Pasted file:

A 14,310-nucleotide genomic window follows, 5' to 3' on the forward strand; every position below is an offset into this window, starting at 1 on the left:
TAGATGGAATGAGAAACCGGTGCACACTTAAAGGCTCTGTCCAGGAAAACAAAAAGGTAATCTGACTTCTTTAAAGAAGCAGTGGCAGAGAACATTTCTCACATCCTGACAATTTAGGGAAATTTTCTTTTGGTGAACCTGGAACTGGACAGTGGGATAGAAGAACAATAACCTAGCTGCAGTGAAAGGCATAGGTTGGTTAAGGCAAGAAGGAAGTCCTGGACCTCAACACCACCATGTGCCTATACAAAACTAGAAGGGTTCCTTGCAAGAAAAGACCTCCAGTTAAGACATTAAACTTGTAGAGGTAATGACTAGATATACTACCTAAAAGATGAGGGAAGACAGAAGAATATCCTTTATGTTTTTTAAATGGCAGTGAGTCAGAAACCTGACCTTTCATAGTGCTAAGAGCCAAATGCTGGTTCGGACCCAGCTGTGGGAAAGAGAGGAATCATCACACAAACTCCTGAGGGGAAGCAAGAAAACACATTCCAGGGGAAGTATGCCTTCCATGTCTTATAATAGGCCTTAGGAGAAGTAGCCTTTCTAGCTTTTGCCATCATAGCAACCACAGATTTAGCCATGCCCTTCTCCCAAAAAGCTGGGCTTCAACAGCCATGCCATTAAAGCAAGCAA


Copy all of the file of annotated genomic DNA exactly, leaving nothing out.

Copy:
A 14,310-nucleotide genomic window follows, 5' to 3' on the forward strand; every position below is an offset into this window, starting at 1 on the left:
TAGATGGAATGAGAAACCGGTGCACACTTAAAGGCTCTGTCCAGGAAAACAAAAAGGTAATCTGACTTCTTTAAAGAAGCAGTGGCAGAGAACATTTCTCACATCCTGACAATTTAGGGAAATTTTCTTTTGGTGAACCTGGAACTGGACAGTGGGATAGAAGAACAATAACCTAGCTGCAGTGAAAGGCATAGGTTGGTTAAGGCAAGAAGGAAGTCCTGGACCTCAACACCACCATGTGCCTATACAAAACTAGAAGGGTTCCTTGCAAGAAAAGACCTCCAGTTAAGACATTAAACTTGTAGAGGTAATGACTAGATATACTACCTAAAAGATGAGGGAAGACAGAAGAATATCCTTTATGTTTTTTAAATGGCAGTGAGTCAGAAACCTGACCTTTCATAGTGCTAAGAGCCAAATGCTGGTTCGGACCCAGCTGTGGGAAAGAGAGGAATCATCACACAAACTCCTGAGGGGAAGCAAGAAAACACATTCCAGGGGAAGTATGCCTTCCATGTCTTATAATAGGCCTTAGGAGAAGTAGCCTTTCTAGCTTTTGCCATCATAGCAACCACAGATTTAGCCATGCCCTTCTCCCAAAAAGCTGGGCTTCAACAGCCATGCCATTAAAGCAAGCAA